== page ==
The well established Cyclocross North East (CXNE) series, backed by British Cycling, is the high profile side of cross in the North East. CXNE has it's origins in the North East Cyclo Cross Association which was established in the 1950's. More recently the energetic team at CXNE have undertaken a re-branding exercise and introduced chip timing technology to bring the sport right up to date. CXNE take their resonsibility as organisers very seriously and insist on high standards of behaviour to ensure that their Sunday cyclo-cross races are safe enjoyable and that the racing takes place in a positive environment. Each event is organised by volunteers and designed to test riders technical, physical, tactical and social skills and winning is not regarded as the main priority.

An alternative to the CXNE events are the races run on a Saturday by NECCL (North East Cyclo-cross League) who are affliated with TLI Cycling TLIcycling- see my previous blog here on age group racing Age Is Just a Letter. These races are run on a much smaller budget and offer an alternative, slightly more low key but equally well organised race series. The NECCL races are popular because of the sheer simplicty of the events which are raced on a wide variety of courses. Both organisations offer competition that is friendly and family orientated and the lucky cyclo-cross riders of the north east have a massive choice of events to choose from. If they are prepared to double up on a weekend and race Saturday and Sunday between September and January a keen cyclocross rider in the region could potentially do a 25 race season without travelling much more that 60 miles from home. It doesn't have to be expensive either, the NECCL keep the cost of racing as low as possible with seniors racing for just £7.00 (if they are TLI members) under sixteens race for £3.00 and the under twelves pay just a £1 - great value.

A team that typifies everthing that is good about the north east cyclo-cross scene are the boys from the Pedallling Squares Peleton. The team only got together this season and are very easy to spot in their pink/black/white kit, designed by Adrian Murphy from Pedalling Squares - Cafe/Bar/Kitchen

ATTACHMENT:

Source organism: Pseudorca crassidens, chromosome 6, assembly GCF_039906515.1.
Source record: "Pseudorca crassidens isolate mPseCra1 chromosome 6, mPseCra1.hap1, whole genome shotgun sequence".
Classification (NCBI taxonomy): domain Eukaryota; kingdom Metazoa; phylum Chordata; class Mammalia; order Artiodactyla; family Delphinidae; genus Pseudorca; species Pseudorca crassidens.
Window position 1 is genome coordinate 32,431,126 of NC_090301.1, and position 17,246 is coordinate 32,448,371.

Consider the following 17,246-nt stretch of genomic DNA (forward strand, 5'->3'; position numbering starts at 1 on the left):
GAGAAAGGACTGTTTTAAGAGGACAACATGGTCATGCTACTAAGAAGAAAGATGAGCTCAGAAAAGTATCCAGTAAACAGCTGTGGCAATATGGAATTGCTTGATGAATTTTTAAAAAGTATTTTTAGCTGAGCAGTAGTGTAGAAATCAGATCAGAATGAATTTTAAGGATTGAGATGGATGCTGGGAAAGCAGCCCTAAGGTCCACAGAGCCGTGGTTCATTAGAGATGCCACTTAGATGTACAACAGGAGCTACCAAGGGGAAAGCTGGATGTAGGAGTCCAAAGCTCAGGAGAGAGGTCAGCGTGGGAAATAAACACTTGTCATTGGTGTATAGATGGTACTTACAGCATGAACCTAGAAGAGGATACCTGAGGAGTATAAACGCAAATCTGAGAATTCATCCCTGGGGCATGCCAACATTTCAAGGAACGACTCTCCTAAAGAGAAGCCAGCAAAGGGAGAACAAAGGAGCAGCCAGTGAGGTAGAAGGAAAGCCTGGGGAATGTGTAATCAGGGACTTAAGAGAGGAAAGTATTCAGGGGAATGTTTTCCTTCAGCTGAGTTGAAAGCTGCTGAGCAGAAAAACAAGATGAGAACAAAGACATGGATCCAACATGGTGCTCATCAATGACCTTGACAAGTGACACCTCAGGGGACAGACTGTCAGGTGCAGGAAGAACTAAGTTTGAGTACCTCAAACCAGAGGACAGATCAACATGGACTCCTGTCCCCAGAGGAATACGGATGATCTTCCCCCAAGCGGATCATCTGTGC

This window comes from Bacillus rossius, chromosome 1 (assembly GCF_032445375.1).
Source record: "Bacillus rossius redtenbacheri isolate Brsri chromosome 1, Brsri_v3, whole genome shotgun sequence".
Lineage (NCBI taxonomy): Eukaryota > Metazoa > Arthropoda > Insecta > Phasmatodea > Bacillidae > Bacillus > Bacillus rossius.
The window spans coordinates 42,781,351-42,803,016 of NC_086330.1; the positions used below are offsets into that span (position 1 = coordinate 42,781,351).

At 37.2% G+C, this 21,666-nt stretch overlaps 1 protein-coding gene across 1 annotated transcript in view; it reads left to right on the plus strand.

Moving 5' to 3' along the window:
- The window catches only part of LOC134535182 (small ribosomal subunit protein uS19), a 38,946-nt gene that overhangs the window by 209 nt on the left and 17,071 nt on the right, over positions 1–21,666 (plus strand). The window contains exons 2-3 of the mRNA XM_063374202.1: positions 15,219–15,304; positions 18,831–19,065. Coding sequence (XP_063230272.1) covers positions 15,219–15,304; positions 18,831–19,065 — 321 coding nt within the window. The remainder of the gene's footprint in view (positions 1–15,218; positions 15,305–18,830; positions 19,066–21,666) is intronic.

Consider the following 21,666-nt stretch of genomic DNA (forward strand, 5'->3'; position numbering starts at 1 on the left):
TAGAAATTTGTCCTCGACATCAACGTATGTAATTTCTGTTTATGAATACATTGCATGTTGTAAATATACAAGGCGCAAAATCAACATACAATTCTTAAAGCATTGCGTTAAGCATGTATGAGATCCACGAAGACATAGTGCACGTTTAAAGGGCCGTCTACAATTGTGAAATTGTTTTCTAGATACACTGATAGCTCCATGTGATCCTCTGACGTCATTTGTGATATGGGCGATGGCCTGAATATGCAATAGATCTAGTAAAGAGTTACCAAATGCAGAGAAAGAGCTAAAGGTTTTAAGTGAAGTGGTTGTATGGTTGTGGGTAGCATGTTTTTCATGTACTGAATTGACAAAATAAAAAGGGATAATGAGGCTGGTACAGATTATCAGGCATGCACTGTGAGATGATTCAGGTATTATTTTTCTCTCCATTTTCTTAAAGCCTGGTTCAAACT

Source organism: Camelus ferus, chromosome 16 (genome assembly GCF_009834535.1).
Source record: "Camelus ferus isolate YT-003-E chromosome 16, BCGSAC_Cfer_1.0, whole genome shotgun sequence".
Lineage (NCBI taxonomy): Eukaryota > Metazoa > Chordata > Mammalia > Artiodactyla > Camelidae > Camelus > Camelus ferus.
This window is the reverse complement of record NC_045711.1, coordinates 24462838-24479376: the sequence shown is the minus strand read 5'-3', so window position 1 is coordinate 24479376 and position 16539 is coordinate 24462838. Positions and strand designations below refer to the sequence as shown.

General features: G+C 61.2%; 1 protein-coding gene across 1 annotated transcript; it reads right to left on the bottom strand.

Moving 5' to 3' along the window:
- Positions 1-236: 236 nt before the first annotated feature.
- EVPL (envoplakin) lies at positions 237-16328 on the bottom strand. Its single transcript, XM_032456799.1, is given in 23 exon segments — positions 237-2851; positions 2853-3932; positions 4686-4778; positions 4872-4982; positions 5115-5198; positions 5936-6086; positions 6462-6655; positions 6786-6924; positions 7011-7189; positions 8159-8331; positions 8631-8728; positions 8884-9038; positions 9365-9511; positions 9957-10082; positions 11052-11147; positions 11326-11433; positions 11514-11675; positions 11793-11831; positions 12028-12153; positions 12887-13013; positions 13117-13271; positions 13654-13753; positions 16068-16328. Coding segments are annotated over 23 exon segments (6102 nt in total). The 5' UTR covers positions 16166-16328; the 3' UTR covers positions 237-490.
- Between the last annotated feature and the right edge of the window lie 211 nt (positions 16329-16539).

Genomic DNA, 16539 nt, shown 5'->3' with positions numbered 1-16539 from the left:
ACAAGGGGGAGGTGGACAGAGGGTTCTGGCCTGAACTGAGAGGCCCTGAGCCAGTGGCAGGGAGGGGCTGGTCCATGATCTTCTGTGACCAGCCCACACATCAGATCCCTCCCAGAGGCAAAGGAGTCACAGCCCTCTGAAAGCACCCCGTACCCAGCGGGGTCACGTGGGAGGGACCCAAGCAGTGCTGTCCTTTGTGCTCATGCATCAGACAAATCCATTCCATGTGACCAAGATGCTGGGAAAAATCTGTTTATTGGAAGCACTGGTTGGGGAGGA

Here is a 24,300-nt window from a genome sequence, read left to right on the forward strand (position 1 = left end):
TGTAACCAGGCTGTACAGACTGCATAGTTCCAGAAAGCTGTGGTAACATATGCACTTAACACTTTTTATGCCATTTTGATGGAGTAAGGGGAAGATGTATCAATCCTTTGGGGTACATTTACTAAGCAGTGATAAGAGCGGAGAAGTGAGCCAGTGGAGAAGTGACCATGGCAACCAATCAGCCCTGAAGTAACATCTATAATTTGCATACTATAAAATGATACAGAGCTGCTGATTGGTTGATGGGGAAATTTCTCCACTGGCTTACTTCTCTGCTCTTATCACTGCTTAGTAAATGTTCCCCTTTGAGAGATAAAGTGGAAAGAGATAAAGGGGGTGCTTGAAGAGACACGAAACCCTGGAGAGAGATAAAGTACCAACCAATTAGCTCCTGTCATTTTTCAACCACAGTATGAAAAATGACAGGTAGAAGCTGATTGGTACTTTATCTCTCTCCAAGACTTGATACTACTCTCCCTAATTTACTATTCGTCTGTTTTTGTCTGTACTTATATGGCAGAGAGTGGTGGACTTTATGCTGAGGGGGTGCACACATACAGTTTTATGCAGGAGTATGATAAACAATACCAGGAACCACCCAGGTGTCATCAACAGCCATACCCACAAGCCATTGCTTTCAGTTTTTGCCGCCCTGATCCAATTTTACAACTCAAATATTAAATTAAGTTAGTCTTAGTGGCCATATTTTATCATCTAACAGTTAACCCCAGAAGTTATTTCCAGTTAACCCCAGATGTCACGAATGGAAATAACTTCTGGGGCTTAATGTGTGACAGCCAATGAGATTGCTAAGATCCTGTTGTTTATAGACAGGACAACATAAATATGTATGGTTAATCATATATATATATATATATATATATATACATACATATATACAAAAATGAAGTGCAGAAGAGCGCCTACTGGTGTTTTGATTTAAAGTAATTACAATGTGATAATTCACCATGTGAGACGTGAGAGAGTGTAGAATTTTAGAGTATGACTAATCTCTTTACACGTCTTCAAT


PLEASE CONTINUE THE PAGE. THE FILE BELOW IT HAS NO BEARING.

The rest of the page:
In their first season the guys have very quickly developed a really good team spirit. I was chatting to Philip Addyman from the team (third left - above) and he commented that "the atmosphere in the team is just right: not too serious and no pressure, yet everyone is quietly motivated to do their best."

Above Philip Addyman battling it out with someone who definitely is a winner, north east cyclocross star and U23 GB International Anna Kay who will be racing on the road for Storey Racing in 2018. Here racing at the NECCL Saturday 2nd December event at Gypsies Green Stadium in South Shields.

Another picture of Anna Kay left competing today at the Telenet UCI World Cup at Namur in Belgium  Namur-UCI-CX  and top right twin sister Megan (who by coincidence works at Pedalling Squares PSQ) racing cyclocross in the colours of Hetton Hawks. Confirming that cyclocross in the north east really is a family affair, bottom right we have dad Bill also a keen racer getting airborne on his MTB.

I also got the opportunity to talk to Stuart Whitman from the Pedalling Squares Team (above) and I asked him what it was about the team and the NE cyclocross scene that he enjoyed. 
"Cracking camaraderie! We don't take ourselves too seriously and go racing because we really enjoy riding round muddy fields for an hour in the freezing cold ! Don't get me wrong we race to win, but learning, failing and persevering makes us better people. We are also realistic and we support each other and have a laugh. The NE scene is great because of the family atmosphere at the races and the way that it encourages people to get in to racing, especially the youngsters. Having two strong leagues is obviously a key factor as we are spoiled for choice when it comes to different venues and we have really varied terrain to race on, from common land in the suburbs to farm land in the hills"

Team morale is clearly high in the Pedalling Squares squad no doubt helped by great backing by Eric from PSQ.  At a recent, very cold race he brought along thermos flasks of coffee and flapjacks for the riders when they finished, nice touch. Rumour has it that this handsome Pedalling SquaresCC  key ring in a gift box was recently awarded to one of the team for a 5th place finish ... its just a rumour though.

The final round of the NECCL series was held yesterday at a very nippy Hetton Lyons Country Park. on a course that was still partially frozen. The team from Pedalling Squares were well represented with Eddie Halstead (above) on the grid toughing it out in shorts and looking very cool and calm before the start. A good day for the PSQ squad with Philip Addyman making it on to the third step of the podium - well done Phil, got to be worth a key ring surely?